Last Week: Interest rates pulled back from recent highs and global equities reached new peaks. The 10-year US Treasury note receded to 2.28% from 2.38% a week ago as 1-month LIBOR also fell to 1.2367% from 1.2377% the week prior. Oil recouped some recent loses, the US Dollar fell and Gold rallied. Market volatility remains muted, trading at 9.85, little changed from last week’s reading of 9.50.
US retail sales rebounded. After dipping 0.2% in August, US retail sales rebounded strongly in September, rising 1.6%. Higher gasoline prices in the wake of Hurricane Harvey and a jump in auto sales were major contributors, and are widely seen as temporary as Texas bounces back.
The latest US inflation read was flat – again. Despite the rebound in retail sales, the Fed’s favorite US inflation gauge – the Consumer Price Index (CPI) – missed estimates for the sixth time in seven months, even as a hurricane-driven spike in energy prices boosted the overall cost of living by the most since January. The higher gas prices contributed to a 0.5% advance in the CPI in September, but after stripping out the food and energy components, prices rose a muted 0.1% last month. Markets expected an overall pick up in price gains outside of energy in the aftermath of Hurricane Harvey – the data suggests that any broad acceleration in US inflation needs more time to gain traction.
Fed signaled December rate hike likely. Minutes from the September meeting of the US Federal Reserve’s Federal Open Market Committee showed that “many” members thought another rate hike was likely to be warranted late this year if the economic outlook remains roughly unchanged. However, some members expressed concerns that recent soft inflation data may not be temporary, as they’ve stated in the recent past. Falling prices for things such as mobile phone service and prescription drugs have temporarily suppressed inflation, according to the Fed.
IMF kicked off its fall meeting with a global growth upgrade. The fund’s growth forecast was slightly more upbeat, with global gross domestic product expected to expand 3.6% this year and 3.7% in 2018, a 0.1% increase from the last update in July. The IMF’s chief economist called the current global acceleration notable because it is more broad-based than at any time since the start of this decade. This year runs counter to many recent years when economists were forced to trim overly optimistic forecasts rather than raise them.
What to Watch This Week: After the data deluge last week, the coming week is a bit quieter with gauges on manufacturing, import prices, industrial production, home builder sentiment and several speeches from Fed officials, including Chair Yellen, taking the spotlight.
Markets will be especially focused on Fedspeak in the coming days as the most recent gauge of US inflation – the Consumer Price Index – registered yet another flat reading last month. Trends in both growth and unemployment suggest the opposite should be occurring. Treasury yields declined last week in response, implying that markets will be focused on the evolving theme intently as we approach what many believe – us included – that the Fed will hike in December.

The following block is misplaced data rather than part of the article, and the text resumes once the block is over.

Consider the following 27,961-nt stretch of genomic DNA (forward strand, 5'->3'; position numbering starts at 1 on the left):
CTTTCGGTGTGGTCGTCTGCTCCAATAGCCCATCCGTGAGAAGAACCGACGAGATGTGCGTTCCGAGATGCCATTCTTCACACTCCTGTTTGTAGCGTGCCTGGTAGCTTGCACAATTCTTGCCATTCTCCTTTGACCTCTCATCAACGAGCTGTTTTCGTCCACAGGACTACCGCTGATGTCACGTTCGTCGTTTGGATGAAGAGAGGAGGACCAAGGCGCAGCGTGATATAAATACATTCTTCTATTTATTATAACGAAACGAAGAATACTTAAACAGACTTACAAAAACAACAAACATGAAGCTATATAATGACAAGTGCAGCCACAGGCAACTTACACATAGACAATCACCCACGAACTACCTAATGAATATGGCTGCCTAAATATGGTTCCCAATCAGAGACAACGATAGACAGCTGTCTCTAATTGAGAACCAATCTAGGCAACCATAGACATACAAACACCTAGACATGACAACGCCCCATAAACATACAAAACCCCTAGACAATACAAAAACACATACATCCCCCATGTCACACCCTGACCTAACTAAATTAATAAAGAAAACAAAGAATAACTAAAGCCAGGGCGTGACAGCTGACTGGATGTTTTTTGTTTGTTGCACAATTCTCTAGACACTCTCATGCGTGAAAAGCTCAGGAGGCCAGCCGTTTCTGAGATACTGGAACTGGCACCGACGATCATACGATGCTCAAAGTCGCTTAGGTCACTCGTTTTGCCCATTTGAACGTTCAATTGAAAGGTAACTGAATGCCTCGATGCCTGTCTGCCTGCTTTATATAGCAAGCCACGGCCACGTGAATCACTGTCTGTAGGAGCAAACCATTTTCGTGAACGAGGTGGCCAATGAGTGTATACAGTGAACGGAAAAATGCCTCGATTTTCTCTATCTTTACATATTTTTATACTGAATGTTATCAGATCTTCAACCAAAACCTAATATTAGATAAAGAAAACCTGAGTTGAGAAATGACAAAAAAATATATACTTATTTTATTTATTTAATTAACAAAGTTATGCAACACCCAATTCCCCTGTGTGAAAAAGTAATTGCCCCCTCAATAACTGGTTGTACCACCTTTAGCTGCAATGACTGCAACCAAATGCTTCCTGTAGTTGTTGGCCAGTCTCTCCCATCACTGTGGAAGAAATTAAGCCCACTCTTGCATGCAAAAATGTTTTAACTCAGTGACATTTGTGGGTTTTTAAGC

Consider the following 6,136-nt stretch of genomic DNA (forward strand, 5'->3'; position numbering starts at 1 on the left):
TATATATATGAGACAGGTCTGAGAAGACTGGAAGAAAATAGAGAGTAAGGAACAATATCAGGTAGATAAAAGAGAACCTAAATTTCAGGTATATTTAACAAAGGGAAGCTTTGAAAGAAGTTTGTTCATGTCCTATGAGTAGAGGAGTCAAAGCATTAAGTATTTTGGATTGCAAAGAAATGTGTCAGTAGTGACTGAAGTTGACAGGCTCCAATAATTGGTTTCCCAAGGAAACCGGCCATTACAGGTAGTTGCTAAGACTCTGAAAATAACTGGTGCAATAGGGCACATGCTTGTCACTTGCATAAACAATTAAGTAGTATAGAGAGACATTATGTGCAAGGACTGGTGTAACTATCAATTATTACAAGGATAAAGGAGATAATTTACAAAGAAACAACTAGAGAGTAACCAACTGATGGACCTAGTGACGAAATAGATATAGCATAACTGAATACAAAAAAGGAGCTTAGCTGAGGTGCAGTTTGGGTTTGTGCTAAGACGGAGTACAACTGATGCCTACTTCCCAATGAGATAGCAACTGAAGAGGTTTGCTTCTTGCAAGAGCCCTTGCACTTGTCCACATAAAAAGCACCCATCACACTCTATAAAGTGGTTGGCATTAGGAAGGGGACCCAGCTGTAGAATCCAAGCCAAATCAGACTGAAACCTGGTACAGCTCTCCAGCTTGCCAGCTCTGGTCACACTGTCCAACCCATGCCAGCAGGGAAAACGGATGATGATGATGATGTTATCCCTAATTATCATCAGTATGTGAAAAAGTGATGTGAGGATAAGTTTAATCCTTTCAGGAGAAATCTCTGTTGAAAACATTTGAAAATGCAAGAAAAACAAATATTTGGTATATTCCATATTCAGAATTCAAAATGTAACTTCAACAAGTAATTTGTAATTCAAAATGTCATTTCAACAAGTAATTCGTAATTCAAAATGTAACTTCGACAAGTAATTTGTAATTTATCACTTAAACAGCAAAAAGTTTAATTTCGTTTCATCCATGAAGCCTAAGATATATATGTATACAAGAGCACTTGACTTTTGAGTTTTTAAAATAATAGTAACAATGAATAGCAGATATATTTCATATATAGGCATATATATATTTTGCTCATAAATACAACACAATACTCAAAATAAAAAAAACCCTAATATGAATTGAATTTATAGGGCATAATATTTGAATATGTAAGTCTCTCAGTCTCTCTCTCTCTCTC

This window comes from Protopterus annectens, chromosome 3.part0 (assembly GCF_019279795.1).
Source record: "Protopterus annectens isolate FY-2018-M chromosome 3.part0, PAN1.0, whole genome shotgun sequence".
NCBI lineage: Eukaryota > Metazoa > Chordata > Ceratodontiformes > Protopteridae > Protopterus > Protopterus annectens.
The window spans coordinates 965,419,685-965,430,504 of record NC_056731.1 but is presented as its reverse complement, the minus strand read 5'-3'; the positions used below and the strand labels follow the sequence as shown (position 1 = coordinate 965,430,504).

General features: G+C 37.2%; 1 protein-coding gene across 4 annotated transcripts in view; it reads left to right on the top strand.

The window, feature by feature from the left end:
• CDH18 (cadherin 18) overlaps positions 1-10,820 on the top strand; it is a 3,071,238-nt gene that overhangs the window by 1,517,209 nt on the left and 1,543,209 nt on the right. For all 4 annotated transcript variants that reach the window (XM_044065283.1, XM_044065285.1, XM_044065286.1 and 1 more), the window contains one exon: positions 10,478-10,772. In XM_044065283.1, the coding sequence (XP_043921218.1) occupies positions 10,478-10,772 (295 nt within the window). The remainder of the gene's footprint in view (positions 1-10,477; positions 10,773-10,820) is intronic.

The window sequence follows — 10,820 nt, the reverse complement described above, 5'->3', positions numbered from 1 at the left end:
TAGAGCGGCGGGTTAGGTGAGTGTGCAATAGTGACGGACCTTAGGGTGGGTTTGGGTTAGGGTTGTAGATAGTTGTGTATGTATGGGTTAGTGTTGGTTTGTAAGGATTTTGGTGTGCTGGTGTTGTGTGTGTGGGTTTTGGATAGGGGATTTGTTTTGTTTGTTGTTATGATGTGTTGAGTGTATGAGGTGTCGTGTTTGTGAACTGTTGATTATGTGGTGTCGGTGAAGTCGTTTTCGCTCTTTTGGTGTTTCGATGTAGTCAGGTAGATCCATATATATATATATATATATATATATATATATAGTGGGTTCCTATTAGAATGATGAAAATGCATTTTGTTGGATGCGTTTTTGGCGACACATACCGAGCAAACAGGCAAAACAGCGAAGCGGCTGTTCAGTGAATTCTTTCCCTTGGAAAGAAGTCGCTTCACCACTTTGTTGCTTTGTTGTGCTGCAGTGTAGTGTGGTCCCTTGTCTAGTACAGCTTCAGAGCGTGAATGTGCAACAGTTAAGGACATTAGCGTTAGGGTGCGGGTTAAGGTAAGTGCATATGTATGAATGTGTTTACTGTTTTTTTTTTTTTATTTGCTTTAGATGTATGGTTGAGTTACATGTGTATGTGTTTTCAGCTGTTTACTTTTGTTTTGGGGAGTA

Take-Away: So far this quarter, consumers, responsible for 75% of US economic activity, have exhibited a broad-based rise in sentiment across age, partisan affiliation and income. This rise has manifested in increased consumer-driven economic activity, specifically retail and durable goods purchases, suggesting that the strong labor market will continue to support economic growth despite the recent weather-relation disruptions. Most expect the trend to continue at least through the remainder of 2017.
The trillion-dollar question in markets now: As retail and durable goods purchases increase, where is the commensurate increase in inflation and will the Fed maintain its path of rate hikes if it doesn’t show up? Inflation is showing little evidence of re-accelerating toward the Fed’s 2% target range, as worsening deflation in the goods sector is offsetting a modest increase in price pressures in services. While market expectations have consistently placed the odds of a December Fed rate hike above 70% in recent weeks, we’re not totally convinced given the composition of voters on the FOMC at year-end, as several have expressed reservations about continuing to normalize policy without evidence that inflation is re-accelerating. As for the Fed’s recent proclamation that it expects to hike three times in 2018 and twice in 2019, they’ll likely walk back that path of hikes if inflation holds steady at its paltry 1.7% pace or falls further prior to December.
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